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Empowering social networks to localize climate strategies in impoverished urban communities Fifth Urban Research Symposium 2009 faculties, which can help restore Dallas's natural environment. A side benefit is the creation of a free fuel source for cooking. Improving urban wetlands and the aesthetic appeal of Dallas: DWYI sub-groups could initiate activities, such as tree-planting, wetland restoration and related landscaping activities to improve the environmental quality of Dallas. This can also support further interacting whilst helping to regulate the urban climate and simultaneously provide potential sources of food or other resources, according to the community councilor Ibrahim Swaleh. Restoring natural water landscapes (including riverbeds, wetlands and marshlands) can improve the strength of natural services, increases habitat for urban biodiversity and provides natural protection against extreme weather events.

Build or utilize existing network or link by which to launch a new programme (Strength of social existing social structure) Include a component of financial stability by which to introduce the notion of long-term thinking and saving for the future

(As Examples)

Urban Agriculture: · Food security · Basic costs reduced · Local resources (less transport cost)

Introduce climate change Generate awareness concerning (global) climate change as well as how the community may have already experienced or witnessed (local) climate change impacts especially in urban areas and informal communities

Introduce the notion of Community-Based Adaptations (CBA) Address local strategies to address daily basic needs Importantly, specific actions (at local level) to combine climate adaptation with incomegenerating (or income support) activities (A component of financial security can attract attention amongst members of the CBO)

Waste Water Treatment: · Reduce contamination during flooding · Bio latrines: local energy capture · Improve condition of dams, fish habitat, recreation Waste Management: · Reduce waste burning · Use waste in handicrafts, recycling/reusing or other activities to create income Flood Control: · Harvest rainwater (saves expenses) · Maintain open areas for natural perforation (UA) · Work with town-plans · Tree planting, aquatic plants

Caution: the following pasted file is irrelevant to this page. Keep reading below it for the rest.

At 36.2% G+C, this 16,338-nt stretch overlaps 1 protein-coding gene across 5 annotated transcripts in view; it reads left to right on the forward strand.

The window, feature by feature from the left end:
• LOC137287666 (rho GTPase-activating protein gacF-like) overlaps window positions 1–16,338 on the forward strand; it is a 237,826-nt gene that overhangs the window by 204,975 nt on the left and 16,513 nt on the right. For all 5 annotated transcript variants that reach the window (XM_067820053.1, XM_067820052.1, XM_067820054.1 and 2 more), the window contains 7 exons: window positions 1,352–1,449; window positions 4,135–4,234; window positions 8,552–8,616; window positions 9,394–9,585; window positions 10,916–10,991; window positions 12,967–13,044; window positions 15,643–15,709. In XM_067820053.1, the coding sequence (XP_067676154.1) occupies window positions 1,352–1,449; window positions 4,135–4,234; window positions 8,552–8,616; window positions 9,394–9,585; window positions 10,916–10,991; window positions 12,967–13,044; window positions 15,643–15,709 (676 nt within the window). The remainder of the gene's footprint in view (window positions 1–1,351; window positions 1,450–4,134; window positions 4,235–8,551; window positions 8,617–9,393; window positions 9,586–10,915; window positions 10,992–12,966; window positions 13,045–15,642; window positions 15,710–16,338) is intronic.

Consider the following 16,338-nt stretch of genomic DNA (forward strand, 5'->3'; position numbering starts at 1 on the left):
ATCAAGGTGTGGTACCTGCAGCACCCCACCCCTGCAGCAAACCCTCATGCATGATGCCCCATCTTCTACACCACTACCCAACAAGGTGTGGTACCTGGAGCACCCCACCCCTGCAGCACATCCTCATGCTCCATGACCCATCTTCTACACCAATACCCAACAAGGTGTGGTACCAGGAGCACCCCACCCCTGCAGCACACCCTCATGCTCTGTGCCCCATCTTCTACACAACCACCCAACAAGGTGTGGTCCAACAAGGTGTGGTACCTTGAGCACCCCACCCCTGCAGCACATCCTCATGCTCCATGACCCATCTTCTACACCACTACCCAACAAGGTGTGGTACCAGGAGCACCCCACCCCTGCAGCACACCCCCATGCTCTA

CC Scenarios: · Rain patterns · Seasonal Flooding · Insects · Food cost, drought · Increased poverty

Figure no 2: Local strategies to improve living standards and CBA in Dallas

Source: Drafted by Jennifer Lenhart and Paola Kim-Blanco after a site-visit to Dallas

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Empowering social networks to localize climate strategies in impoverished urban communities Fifth Urban Research Symposium 2009

1. Possibility for further research

As a disclaimer, most of the discussion included here linking climate communication and CBA strategies to Dallas's current BUS strategy is primarily theoretical. While an initial visit to the community was conducted, as well as interviews with key stakeholders from UN-Habitat in Nairobi, Umande Trust, Dallas local authorities, Dallas CBO and DWYI; they were done so on a preliminary basis for this report. The primary constraint which prohibited a proper implementation of the research with more concrete results was a lack of time availability and inability to revisit for repeated visits to measure progress (primarily due to a change in career and location). As such, the research discussed is more of a desk study. However, this case will be revisited during PhD studies to examine the role of social networks in promoting an environmental agenda in the urban fabric.

V. BIBLIOGRAPHY

Asian Coalition for Housing Rights. (2008). "Community Finance: the news from Asia and Africa" International Institute for Environment and Development, (IIED) London. Chakrabarti, P. G. D. (May 2001). "Urban Crisis in India: New Initiatives for Sustainable Cities." Development in Practice. 11 (2 & 3): 260- 272. Huq, S. and Reid, H. "Community-Based Adaptation: A Vital Approach to the Threat Climate Change Poses to the Poor" IIED. London, 2007. Huq, S.; Reid, H. and Murray L. A. (2006) "Climate Change and Development Links" The Gatekeeper Series, IIED. London. Mahadevia, D. (May 2001) "Sustainable Urban Development in India: An Inclusive" Approach. Development in Practice. 11 (2 & 3): 242- 259. Moser, C. and Satterthwaite, D. (2008). Towards pro-poor adaptation to climate change in the urban centres of low and middle-income countries. IIED, London. Satterthwaite, D.; Huq, S.; Pelling, M.; Reid, H. and Romero-Lankao, P. (2007) "Adapting to Climate Change in Urban Areas: The Possibilities and Constraints in Low- and Middle-income Nations". IIED, London. Swalheim, S. and Dodman, D. (2008). "Building resilience: how the urban poor can drive climate adaptation." IIED, London. Umande Trust (2007). "Proposed Dallas Integrated Basic Urban Services Project". Proposal submitted to UN-Habitat by Umande Trust, Nairobi. United Nations Human Settlements Programme (UN-Habitat). (2008). State of the World's Cities 2008/2009. UN-Habitat, Nairobi. United Nations Human Settlements Programme (UN-Habitat). (2008). Cities and Climate Change Initiative. UN-Habitat, Nairobi.